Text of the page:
HEALTH

Utah doctors report omicron variant impacting mental health

Feb 3, 2022, 3:31 PM | Updated: Aug 2, 2022, 12:45 pm
Experts from Huntsman Mental Health Institute say omicron is increasing mental health cases....
The Huntsman Mental Health Institute in Research Park in Salt Lake City is pictured on Monday, Nov. 4, 2019.

SALT LAKE CITY — Two doctors at the University of Utah say the omicron variant is really affecting people’s mental health.

Issues coming up for the first time

Huntsman Mental Health Institute‘s Dr. Kristin Francis says some people have been experiencing anxiety and depression for the first time. And it’s opened up some questions about whether these health issues will exist past the pandemic.

“What we know about mental health is if you don’t address it — if you don’t get help and support early on, then you are likely to have experiences of depression, anxiety, or mental health over time,” said Francis.

Doctors at Intermountain Healthcare also noted seeing a rise toward the end of 2021. 

Utah’s free mental health resources 

Utah has a lot of free resources to help those struggling with depression, anxiety, or the like.

Dr. Mark Hyman Rapaport, CEO of HMHI saw a 32%  increase in calls to the Utah Crisis Line last year.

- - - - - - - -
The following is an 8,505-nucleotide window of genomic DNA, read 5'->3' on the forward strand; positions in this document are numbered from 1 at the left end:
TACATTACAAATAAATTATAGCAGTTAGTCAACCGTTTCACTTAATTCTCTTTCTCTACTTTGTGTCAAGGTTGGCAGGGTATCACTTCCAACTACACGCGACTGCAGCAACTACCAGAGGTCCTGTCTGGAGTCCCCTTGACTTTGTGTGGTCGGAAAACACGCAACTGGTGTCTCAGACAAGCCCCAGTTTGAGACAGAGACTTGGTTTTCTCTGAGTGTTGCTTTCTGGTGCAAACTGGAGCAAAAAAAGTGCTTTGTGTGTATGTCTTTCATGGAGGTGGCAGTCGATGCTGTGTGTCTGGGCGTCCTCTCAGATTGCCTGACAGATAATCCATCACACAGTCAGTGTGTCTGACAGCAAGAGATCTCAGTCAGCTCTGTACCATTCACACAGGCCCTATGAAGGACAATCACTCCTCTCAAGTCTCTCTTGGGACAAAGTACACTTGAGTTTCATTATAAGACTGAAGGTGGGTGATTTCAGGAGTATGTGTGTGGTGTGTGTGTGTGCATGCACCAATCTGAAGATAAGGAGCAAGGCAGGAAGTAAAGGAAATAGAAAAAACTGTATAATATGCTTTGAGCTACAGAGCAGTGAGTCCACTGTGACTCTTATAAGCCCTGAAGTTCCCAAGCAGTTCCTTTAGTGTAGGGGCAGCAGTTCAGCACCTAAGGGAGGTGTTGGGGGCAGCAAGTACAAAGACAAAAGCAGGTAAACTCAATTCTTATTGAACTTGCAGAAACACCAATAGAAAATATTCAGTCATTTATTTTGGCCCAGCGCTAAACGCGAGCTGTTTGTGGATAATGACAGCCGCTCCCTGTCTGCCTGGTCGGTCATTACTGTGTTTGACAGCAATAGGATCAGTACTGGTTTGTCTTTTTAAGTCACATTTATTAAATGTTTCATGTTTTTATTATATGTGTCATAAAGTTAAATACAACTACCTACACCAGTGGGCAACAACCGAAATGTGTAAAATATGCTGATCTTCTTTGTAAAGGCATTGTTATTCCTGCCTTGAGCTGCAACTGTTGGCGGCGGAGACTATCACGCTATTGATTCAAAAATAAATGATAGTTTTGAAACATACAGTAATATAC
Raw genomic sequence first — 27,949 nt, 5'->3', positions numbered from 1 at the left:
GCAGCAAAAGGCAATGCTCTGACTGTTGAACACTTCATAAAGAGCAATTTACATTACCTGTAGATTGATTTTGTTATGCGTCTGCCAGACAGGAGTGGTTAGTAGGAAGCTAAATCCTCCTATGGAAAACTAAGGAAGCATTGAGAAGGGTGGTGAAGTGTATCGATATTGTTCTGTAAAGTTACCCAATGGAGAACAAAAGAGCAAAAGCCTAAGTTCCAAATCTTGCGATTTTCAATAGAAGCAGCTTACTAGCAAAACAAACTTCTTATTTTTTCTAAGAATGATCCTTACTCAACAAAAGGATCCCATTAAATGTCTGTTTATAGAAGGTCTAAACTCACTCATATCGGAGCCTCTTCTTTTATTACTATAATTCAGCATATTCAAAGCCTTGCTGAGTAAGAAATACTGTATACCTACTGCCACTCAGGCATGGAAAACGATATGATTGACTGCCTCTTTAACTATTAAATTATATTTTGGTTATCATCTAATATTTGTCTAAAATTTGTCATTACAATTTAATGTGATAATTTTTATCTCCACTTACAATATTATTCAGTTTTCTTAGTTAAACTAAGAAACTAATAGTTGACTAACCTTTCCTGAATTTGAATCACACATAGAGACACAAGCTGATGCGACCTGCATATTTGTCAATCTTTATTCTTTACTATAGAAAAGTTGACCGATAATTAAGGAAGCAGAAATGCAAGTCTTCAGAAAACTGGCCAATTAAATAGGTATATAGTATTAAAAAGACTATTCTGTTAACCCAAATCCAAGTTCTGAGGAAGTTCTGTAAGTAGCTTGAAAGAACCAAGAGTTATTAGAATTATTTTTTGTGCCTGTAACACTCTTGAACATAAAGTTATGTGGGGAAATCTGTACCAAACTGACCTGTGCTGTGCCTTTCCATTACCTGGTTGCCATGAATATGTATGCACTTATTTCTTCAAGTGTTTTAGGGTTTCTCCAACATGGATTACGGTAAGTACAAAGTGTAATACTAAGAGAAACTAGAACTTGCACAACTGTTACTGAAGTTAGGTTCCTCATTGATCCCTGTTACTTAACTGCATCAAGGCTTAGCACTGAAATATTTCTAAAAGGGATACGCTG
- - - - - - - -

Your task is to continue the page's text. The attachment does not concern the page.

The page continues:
The SafeUT app is free for all Utahns and connects youths to licensed counselors. The app is also used for students to give anonymous tips when they feel their lives, or the lives of their friends and teachers, are in danger.

The Utah Crisis Line is also available for use, 1-800-273-8255 (TALK) or 801-587-3000.

Some tips that could help

But Dr. Teague Cowley, also with the Huntsman Institute, recommends not focusing too much on the future.

“Often the best thing we can do is make sure that we focus on today, and we make today as best as today can be,” said Cowley. 

Francis says if people notice their anxiety or depression is impacting their day-to-day life, they should reach out to a professional or their primary care doctor. 

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Utah doctors report omicron variant impacting mental health